To order Successful Digital Transformation: managementboek.nlbol.com

Review 12.5 years AGILE in the Netherlands

Xebia published an interactive e-magazine Agile NXT12.5 years AGILE in the Netherlands – more than a decade of agile captured in compelling stories and next steps for the future’. In total seven interviews and five articles.

  • The first interview and 5-minute video is with Jeff Sutherland talking about the future of agile organizations, the importance of leadership and the use and impact of Scrum and Scrum at Scale (“It’s all common sense with an uncommon level of discipline” – Jeff Sutherland).
  • The article Structuring agile; paradox or silver lining by Thijs Wesselink talks about his balancing act between providing autonomy and creating structures when transforming organizations.
  • An interview with Bert Voorbraak (Raad voor Rechtsbijstand) about leading change within large enterprises, in this case the transformation within ASR where he opted for a holistic, integrated and step by step approach based on people, processes and leadership.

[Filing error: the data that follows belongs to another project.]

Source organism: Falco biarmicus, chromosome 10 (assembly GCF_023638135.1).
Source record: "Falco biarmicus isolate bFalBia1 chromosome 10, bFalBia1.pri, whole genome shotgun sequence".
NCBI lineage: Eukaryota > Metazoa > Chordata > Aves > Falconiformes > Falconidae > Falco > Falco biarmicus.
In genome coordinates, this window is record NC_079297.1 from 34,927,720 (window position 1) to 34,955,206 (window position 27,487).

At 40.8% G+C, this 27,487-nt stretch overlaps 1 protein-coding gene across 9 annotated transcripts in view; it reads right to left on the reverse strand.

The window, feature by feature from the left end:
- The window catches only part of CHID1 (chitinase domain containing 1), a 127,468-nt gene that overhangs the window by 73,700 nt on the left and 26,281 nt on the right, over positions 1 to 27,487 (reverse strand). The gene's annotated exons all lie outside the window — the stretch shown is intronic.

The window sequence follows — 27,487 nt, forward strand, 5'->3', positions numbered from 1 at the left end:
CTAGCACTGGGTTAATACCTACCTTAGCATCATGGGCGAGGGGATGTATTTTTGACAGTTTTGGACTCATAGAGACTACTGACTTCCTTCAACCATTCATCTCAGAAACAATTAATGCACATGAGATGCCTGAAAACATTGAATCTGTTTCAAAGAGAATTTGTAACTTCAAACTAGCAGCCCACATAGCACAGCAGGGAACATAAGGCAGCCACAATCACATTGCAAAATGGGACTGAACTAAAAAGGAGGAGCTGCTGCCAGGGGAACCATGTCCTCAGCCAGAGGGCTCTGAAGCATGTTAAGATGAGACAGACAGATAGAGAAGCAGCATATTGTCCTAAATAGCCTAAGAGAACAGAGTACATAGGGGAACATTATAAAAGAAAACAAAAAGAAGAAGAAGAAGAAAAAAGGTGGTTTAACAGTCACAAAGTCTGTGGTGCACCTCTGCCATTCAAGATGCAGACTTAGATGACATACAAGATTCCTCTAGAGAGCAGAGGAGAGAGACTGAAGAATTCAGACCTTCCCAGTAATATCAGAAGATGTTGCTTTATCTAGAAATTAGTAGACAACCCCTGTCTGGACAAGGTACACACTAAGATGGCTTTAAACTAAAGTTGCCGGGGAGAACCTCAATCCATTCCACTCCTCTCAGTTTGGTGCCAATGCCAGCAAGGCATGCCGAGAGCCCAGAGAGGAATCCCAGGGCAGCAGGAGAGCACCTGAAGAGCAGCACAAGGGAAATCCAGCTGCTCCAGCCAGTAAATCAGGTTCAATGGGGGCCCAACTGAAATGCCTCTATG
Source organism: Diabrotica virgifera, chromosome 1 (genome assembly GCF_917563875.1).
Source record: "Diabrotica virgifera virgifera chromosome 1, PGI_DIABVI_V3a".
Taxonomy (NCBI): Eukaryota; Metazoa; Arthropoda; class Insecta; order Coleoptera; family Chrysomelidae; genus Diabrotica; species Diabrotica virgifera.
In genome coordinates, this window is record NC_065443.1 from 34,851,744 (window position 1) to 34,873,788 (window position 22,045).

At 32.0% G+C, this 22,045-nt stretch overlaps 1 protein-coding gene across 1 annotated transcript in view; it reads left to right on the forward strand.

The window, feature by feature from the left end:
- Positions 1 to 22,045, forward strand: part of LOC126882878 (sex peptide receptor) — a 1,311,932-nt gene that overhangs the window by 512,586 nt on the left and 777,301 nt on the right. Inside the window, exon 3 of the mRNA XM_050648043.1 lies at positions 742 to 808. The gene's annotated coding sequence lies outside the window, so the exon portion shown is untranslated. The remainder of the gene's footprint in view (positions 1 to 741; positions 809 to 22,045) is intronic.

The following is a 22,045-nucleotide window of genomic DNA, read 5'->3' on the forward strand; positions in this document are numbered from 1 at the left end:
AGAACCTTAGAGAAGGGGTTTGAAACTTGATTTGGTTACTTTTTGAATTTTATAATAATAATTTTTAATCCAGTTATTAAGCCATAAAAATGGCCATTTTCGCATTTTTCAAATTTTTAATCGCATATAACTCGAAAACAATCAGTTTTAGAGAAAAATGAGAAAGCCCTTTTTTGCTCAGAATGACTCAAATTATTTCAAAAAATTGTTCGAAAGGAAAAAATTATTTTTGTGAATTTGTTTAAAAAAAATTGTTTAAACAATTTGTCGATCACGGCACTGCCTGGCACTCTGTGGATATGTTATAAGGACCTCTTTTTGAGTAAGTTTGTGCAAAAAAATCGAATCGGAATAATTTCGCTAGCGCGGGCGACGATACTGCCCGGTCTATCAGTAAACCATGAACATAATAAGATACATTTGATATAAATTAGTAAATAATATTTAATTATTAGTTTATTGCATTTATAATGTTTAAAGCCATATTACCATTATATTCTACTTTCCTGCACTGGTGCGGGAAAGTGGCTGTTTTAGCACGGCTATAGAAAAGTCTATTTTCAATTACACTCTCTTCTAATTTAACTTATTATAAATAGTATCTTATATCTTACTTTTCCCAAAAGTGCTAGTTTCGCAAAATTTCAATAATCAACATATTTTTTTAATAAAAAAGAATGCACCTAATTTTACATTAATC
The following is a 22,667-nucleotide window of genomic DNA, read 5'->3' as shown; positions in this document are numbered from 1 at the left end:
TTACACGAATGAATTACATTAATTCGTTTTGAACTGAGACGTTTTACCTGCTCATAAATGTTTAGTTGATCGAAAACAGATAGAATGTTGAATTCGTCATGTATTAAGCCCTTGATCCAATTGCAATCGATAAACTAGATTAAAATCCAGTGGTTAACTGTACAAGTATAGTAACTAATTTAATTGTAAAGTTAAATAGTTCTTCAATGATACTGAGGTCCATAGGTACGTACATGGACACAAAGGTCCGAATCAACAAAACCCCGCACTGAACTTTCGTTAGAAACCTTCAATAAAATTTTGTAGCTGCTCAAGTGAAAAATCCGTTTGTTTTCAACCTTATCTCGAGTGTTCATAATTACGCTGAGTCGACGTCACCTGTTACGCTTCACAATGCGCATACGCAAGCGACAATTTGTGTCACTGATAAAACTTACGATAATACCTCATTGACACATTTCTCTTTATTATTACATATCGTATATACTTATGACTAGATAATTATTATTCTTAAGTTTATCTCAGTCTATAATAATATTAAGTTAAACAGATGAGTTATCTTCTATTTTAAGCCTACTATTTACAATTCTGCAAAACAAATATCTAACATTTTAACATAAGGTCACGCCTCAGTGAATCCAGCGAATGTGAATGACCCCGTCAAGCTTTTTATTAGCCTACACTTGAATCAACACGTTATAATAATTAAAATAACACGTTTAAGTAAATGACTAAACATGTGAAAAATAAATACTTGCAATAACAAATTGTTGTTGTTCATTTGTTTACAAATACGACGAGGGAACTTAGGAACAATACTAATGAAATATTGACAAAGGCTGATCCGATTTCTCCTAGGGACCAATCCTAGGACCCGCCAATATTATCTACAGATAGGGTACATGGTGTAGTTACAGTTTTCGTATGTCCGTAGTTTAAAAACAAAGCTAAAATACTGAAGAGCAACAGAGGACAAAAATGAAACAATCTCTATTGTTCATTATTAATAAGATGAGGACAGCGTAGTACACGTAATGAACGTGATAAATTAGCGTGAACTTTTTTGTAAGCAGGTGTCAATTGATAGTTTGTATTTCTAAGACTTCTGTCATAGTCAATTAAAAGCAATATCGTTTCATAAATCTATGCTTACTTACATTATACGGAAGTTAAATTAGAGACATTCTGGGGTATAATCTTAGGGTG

• In the article Creating sustainable growth by investing in the workforce of the future by Riët Broekhuizen and Marianne Pot shows that that approach is much cheaper, helps your business to perform better but will also attract the talent you need tomorrow. Building communities of practice, using serious gaming and blended in-company learning journeys will encourage your workforce to learn.
  • The interview with Ron Kolkman, Director Joint IT Command Ministry of Defense, emphasizes on his pioneering experience with agile transformation leadership at the Dutch Kadaster (land registry) where the ‘us and them thinking’ disappeared and intent and purpose became key.
  • Rik de Groot and Daria Nozhkina explore the future by explaining the three steps that provide clarity to leaders in an organization, reduce the risk and increase the succes rate: 1) Digital & agile assessments, 2) strategic advice & design and 3) strategic exploration & preparation. 
  • The interview with Maarten van Beek, HR Director ING, is about trying and pioneering, fintech and bigtech as role models. It all started with the agile transformation in 2015 at ING Bank in the Netherlands where they moved away from functions and function houses, and match craftsmanship with the organizational strategy. He doesn’t believe in agile leadership exists. It’s all about situational leadership and a greater focus on results. It includes a link to the customer story Agile transformation at ING.